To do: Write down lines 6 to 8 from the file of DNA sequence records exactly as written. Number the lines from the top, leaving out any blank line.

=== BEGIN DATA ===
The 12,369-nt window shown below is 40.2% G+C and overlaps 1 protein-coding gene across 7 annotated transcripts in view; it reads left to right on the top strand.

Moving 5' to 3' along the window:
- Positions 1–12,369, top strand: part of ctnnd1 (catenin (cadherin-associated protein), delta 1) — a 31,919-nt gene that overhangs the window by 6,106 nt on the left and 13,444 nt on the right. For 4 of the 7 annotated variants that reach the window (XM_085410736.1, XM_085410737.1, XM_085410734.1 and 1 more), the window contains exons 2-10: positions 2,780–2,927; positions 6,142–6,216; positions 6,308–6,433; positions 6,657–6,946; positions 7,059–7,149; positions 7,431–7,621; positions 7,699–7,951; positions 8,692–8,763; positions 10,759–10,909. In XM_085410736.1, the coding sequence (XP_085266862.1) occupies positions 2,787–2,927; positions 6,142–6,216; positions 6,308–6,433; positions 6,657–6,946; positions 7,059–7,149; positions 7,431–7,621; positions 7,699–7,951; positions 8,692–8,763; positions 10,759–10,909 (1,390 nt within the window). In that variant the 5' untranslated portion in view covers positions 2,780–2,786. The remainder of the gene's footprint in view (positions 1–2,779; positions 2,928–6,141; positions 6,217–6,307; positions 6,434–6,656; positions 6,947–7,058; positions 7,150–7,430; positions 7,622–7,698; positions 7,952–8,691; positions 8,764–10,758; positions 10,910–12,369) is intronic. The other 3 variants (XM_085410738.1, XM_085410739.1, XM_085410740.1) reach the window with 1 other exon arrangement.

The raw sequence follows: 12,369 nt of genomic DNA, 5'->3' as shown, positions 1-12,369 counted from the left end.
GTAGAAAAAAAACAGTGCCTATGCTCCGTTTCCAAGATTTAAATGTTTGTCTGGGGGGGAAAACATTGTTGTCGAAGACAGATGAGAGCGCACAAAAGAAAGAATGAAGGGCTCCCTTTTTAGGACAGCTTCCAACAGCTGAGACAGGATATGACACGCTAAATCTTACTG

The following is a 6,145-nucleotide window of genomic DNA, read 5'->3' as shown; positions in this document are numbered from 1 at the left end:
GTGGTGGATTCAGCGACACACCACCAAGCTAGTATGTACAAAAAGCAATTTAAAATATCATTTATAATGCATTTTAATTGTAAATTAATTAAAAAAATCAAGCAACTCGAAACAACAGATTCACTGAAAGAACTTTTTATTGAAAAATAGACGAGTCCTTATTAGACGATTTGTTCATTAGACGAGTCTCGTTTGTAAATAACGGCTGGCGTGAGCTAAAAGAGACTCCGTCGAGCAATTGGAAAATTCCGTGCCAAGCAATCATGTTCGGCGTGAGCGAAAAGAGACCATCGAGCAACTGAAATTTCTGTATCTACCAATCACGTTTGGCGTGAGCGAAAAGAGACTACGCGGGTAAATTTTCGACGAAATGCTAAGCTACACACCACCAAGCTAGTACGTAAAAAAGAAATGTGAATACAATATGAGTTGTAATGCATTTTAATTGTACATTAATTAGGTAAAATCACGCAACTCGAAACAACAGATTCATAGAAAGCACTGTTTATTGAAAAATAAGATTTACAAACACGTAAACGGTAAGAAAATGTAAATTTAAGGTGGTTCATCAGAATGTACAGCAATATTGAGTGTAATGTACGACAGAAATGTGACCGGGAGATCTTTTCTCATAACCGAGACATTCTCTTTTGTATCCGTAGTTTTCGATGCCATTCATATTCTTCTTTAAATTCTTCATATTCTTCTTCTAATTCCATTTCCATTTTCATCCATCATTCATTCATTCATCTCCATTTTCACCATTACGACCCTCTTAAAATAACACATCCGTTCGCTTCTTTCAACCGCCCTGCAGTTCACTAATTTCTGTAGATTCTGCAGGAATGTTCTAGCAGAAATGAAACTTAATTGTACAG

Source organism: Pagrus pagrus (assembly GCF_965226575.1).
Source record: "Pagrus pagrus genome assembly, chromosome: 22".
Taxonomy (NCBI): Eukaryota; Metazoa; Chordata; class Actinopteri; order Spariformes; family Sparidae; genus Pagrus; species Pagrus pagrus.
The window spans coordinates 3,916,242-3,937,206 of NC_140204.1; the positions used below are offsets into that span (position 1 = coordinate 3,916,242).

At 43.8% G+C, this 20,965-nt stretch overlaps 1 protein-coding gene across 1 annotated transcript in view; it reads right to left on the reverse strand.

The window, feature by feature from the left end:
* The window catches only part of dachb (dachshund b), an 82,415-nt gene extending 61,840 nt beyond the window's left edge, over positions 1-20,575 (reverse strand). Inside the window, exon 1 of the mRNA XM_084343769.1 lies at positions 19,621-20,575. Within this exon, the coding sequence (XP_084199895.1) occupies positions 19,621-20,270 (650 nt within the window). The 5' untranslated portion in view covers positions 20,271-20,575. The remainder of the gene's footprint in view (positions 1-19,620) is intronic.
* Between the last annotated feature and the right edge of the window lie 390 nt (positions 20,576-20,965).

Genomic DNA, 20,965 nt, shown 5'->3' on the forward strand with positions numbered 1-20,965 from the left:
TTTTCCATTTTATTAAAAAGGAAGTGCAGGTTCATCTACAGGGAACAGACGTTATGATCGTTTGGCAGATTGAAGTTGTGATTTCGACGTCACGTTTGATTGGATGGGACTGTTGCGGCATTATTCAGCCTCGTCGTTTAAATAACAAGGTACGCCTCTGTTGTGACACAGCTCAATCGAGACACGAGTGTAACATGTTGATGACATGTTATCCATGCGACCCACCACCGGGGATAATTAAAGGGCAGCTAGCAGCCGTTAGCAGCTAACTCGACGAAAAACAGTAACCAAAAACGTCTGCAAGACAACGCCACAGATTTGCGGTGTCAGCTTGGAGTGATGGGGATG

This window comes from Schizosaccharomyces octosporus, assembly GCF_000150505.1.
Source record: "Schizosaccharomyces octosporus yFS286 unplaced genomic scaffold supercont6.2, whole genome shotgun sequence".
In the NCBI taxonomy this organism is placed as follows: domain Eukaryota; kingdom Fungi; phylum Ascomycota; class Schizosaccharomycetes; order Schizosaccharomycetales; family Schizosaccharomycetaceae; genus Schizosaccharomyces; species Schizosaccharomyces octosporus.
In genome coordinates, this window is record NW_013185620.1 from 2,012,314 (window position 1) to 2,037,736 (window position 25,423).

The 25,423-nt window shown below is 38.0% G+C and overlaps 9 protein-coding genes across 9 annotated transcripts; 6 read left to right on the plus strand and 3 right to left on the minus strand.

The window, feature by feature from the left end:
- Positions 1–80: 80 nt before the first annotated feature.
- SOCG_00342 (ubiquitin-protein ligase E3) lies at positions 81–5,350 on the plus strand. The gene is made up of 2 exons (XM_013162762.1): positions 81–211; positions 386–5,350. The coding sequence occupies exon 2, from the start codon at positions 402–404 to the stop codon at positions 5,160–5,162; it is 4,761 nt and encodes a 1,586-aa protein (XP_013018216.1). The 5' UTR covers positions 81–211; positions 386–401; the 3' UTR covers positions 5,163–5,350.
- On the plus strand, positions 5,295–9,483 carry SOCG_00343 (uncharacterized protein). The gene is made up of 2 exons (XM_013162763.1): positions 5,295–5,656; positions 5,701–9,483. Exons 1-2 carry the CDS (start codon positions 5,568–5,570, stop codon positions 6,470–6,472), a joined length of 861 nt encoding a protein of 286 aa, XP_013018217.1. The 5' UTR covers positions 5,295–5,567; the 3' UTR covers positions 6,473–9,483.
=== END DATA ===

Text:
The following is a 6,145-nucleotide window of genomic DNA, read 5'->3' as shown; positions in this document are numbered from 1 at the left end:
GTGGTGGATTCAGCGACACACCACCAAGCTAGTATGTACAAAAAGCAATTTAAAATATCATTTATAATGCATTTTAATTGTAAATTAATTAAAAAAATCAAGCAACTCGAAACAACAGATTCACTGAAAGAACTTTTTATTGAAAAATAGACGAGTCCTTATTAGACGATTTGTTCATTAGACGAGTCTCGTTTGTAAATAACGGCTGGCGTGAGCTAAAAGAGACTCCGTCGAGCAATTGGAAAATTCCGTGCCAAGCAATCATGTTCGGCGTGAGCGAAAAGAGACCATCGAGCAACTGAAATTTCTGTATCTACCAATCACGTTTGGCGTGAGCGAAAAGAGACTACGCGGGTAAATTTTCGACGAAATGCTAAGCTACACACCACCAAGCTAGTACGTAAAAAAGAAATGTGAATACAATATGAGTTGTAATGCATTTTAATTGTACATTAATTAGGTAAAATCACGCAACTCGAAACAACAGATTCATAGAAAGCACTGTTTATTGAAAAATAAGATTTACAAACACGTAAACGGTAAGAAAATGTAAATTTAAGGTGGTTCATCAGAATGTACAGCAATATTGAGTGTAATGTACGACAGAAATGTGACCGGGAGATCTTTTCTCATAACCGAGACATTCTCTTTTGTATCCGTAGTTTTCGATGCCATTCATATTCTTCTTTAAATTCTTCATATTCTTCTTCTAATTCCATTTCCATTTTCATCCATCATTCATTCATTCATCTCCATTTTCACCATTACGACCCTCTTAAAATAACACATCCGTTCGCTTCTTTCAACCGCCCTGCAGTTCACTAATTTCTGTAGATTCTGCAGGAATGTTCTAGCAGAAATGAAACTTAATTGTACAG

Source organism: Pagrus pagrus (assembly GCF_965226575.1).